November 15 - All Jewish children expelled from German public schools.
December 2-3 - Jews banned from German streets on certain days; Gypsies in Germany required to register with police.
December 3 - German Jews' drivers' licenses and car registrations confiscated.
December 6 - German Foreign Minister Ribbentrop signs non-aggression pact with France.
December 8 - Jews can no longer attend German universities.
December 13 - "Aryanization" decree expropriates Jewish industries, businesses and shops.
|January 1 - Jewish men in Germany
required to add the middle name "Israel" to their names and Jewish
women to add "Sara"; new-born German Jewish children must be
named from an approved list of Jewish names; German Jews over 15 ordered
to carry a special ID card at all times.
February 21 - Jews required to turn over all gold, platinum, silver, precious stones and pearls to Nazis.
March - Jews leaving Nazi Germany are prohibited from taking possessions they acquired after January 30, 1933; they are permitted to take only 10 marks.
March 15 - Nazi Germany invades and occupies Czechoslovakia without immediate response from other powers.
April 30 - German Jews lose all legal rights as renters; many are expelled from their homes.
May 15 - Ravensbruck concentration camp for women established.
June - Jewish refugees aboard the S.S. St. Louis denied entry to Cuba and the United States; forced to return to Europe.
June 5 - 2,000 Austrian Gypsy men above the age of 16 arrested and sent to Dachau and Buchenwald; 1,000 women above the age of 15 are sent to Ravensbruck.
July 26 - Adolf Eichmann placed in charge of Prague Central Office for Jewish Emigration.
August 23 - Soviet-German non-aggression pact signed by Stalin and Hitler.
September 1 - Germany invades Poland; World War II begins.
September 3 - Britain and France declare war on Germany.
September 3 - Jewish curfew and shopping restrictions imposed in Nazi Germany.
September 17 - Soviet Union invades eastern Poland.
September 21-Establishment of "self-governing" Judenräte Councils of Jews and concentration of Polish Jews in urban ghettos.
September 23 - German Jews forced to relinquish all radios, cameras, etc.; food rations reduced.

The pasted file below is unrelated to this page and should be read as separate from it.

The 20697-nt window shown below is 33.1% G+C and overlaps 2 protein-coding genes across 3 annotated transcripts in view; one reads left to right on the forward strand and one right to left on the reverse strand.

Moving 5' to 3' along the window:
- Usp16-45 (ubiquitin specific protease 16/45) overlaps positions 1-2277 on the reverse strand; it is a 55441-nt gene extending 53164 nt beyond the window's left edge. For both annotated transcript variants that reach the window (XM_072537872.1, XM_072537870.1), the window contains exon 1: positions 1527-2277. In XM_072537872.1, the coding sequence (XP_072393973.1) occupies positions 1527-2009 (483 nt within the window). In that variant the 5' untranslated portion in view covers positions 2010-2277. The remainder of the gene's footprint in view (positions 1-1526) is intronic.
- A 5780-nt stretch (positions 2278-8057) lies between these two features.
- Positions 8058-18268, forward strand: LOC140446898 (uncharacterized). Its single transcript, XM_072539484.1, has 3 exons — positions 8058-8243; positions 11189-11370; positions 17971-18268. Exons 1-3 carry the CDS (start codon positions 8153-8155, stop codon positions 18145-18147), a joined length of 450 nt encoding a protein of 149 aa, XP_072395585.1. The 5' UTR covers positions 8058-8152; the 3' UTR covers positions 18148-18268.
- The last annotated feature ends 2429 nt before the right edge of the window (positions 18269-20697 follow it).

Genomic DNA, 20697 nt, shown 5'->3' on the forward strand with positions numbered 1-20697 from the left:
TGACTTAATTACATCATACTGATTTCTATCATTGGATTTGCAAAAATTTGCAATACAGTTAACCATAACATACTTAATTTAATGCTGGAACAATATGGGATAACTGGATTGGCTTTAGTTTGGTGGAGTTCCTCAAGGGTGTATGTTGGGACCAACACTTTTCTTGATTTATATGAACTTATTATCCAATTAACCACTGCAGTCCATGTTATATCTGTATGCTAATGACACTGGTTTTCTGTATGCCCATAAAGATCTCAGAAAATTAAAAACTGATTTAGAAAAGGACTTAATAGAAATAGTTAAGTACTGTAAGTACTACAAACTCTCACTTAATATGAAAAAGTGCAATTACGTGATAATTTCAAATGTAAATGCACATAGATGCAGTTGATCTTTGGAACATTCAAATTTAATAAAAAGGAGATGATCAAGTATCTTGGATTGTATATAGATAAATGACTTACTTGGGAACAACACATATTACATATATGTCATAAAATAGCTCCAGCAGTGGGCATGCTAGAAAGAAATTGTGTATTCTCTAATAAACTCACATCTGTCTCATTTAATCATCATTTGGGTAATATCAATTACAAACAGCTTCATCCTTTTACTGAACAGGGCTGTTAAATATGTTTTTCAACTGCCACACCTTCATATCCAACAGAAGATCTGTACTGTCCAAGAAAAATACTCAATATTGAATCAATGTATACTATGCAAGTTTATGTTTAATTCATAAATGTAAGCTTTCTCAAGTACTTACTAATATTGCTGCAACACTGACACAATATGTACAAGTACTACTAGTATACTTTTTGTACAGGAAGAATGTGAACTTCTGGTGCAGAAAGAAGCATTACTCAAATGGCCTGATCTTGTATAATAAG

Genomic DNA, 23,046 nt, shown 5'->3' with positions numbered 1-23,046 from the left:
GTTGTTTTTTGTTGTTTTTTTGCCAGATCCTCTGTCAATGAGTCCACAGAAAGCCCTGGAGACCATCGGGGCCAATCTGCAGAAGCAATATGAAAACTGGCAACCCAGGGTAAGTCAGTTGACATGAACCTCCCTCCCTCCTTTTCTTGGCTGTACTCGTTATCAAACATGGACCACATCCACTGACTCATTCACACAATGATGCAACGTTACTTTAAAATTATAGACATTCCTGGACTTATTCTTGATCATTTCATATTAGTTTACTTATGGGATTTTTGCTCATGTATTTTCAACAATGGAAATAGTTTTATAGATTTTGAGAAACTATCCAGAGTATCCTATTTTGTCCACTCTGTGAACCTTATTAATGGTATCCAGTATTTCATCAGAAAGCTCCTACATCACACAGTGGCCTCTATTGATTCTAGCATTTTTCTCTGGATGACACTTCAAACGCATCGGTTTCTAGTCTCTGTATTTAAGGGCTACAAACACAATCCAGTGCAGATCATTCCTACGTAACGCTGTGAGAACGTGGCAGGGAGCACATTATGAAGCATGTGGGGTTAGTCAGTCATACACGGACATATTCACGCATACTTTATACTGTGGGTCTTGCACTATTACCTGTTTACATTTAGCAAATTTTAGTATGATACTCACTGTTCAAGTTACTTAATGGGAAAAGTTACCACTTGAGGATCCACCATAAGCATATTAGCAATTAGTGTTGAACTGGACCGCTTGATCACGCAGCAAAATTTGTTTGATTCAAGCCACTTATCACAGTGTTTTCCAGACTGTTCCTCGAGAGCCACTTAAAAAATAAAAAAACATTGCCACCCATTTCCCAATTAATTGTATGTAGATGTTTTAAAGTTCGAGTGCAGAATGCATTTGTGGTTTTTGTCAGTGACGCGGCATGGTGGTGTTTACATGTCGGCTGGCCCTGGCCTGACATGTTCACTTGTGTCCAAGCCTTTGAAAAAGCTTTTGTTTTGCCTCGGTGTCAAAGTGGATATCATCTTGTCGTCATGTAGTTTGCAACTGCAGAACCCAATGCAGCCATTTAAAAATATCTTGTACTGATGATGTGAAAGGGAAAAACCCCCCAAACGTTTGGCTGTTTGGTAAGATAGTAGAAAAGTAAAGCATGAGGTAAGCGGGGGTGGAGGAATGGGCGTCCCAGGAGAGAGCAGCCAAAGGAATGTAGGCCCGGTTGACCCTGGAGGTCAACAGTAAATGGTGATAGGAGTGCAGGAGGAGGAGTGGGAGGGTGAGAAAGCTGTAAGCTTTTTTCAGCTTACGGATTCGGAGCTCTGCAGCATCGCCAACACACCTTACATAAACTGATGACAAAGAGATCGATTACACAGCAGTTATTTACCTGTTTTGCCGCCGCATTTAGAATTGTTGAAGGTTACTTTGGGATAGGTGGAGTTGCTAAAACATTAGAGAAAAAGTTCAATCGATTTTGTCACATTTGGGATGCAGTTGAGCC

September 28 - Partition of Poland between Germany and USSR.
October - Hitler authorizes "euthanasia program" in Germany: doctors to kill institutionalized mentally and physically disabled.
October 12 - First deportation of Jews from Austria and Moravia to Poland.
November 23 - Jews throughout occupied Poland ordered to wear yellow Judenstern (Jewish star) on their chests or blue Judenstern armbands.
December 1 - Food rations for Jews further reduced in Germany.
|February 6 - Jews are no longer
to be issued clothing or shoe ration cards.
February 8 - Lodz ghetto established.
April 9 - Nazi Germany invades Denmark and Norway: Denmark surrenders; Norway fights.
April 27 - Heinrich Himmler, head of SS (Schutzstaffel - Hitler's elite corps of Stormtroopers), orders construction of Auschwitz concentration camp in Poland; first prisoners, mostly Poles, arrive in early June.
April 30 - Lodz ghetto sealed: approximately 164,000 Polish Jews imprisoned.
May 10 - Nazi Germany invades Netherlands, Belgium and Luxembourg.
May 15 - Holland surrenders to Germany.
May 28 - Belgium surrenders to Germany.
June 4 - British army evacuates its forces from Dunkirk, France.
June 22 - France surrenders to Germany.
July 19 - German Jews denied telephones.
July - Systematic killing of German Jewish hospital patients begins in Brandenburg where mentally ill and infirm Jews are first victims of murder by gassing.
September 27 - Formation of Berlin-Rome-Tokyo Axis.
October 3 - Anti-Jewish laws passed by Vichy government in France.
October 12 - Warsaw ghetto established.
November 15 - Warsaw ghetto sealed.
November - Hungary, Romania, and Czechoslovakia join the Berlin - Rome - Tokyo Axis.
|March 3-20 - Krakow ghetto established
March 22 - Nazis prohibit Gypsy and Afro-German children from attending German schools.
March 24 - Germany invades North Africa.
April 6 - In alliance with Italy and Bulgaria, Germany invades Yugoslavia and Greece.
April 24 - Lublin ghetto sealed.
June 22 - Germany invades Soviet Union.
June 23 - Nazi mobile killing squads begin the murder of millions of Jews, Gypsies and Communist leaders in the Soviet Union: first use of mass graves.
July 8 - Jews in Nazi-occupied Baltic states required to wear Jewish star.
July 20 - Minsk ghetto established.
July 31 - Hermann Goering appoints Reinhard Heydrich to carry out "The Final Solution" (the extermination of all the Jews of Europe); Bialystok ghetto established.
September 1 - Massive protest by German citizens brings end to "Euthanasia program" in Germany (70,000 - 93,000 victims).
September 3-6 - Two ghettos established in Vilna, Lithuania.
September 15 - Decree requires Jews throughout "Greater Reich" to wear a yellow badge with Jewish star and inscription "Jude" (Jew) above their hearts.
September 23 - First experimental gassing of Soviet prisoners of war at Auschwitz.
September 29-30 - 33,771 Kiev Jews murdered at Babi Yar.
October - Construction of extermination camps at Majdanek-Lublin and at Birkenau (Auschwitz II).
October 1 - Jews forbidden to emigrate from Germany.
October 10 - Theresienstadt (Terezin) ghetto established in Czechoslovakia.
October 14 - Beginning of general deportation of all remaining Jews in Germany and Austria, initially to Lodz ghetto; Germans reach outskirts of Moscow.
October 31 - Employers prohibited from giving Jews benefits beyond base wages.
November 1 - Construction of Belzec extermination camp.
November 6-7 - In Rovno, Ukraine, 17,000 Jews executed.
November 5-9 - 5,000 Gypsies deported from Austrian camps to Lodz ghetto; massacre in Odessa: 34,000 killed.
December 7 - Japan bombs Pearl Harbor: 2,335 U.S. military personnel and 68 civilians killed.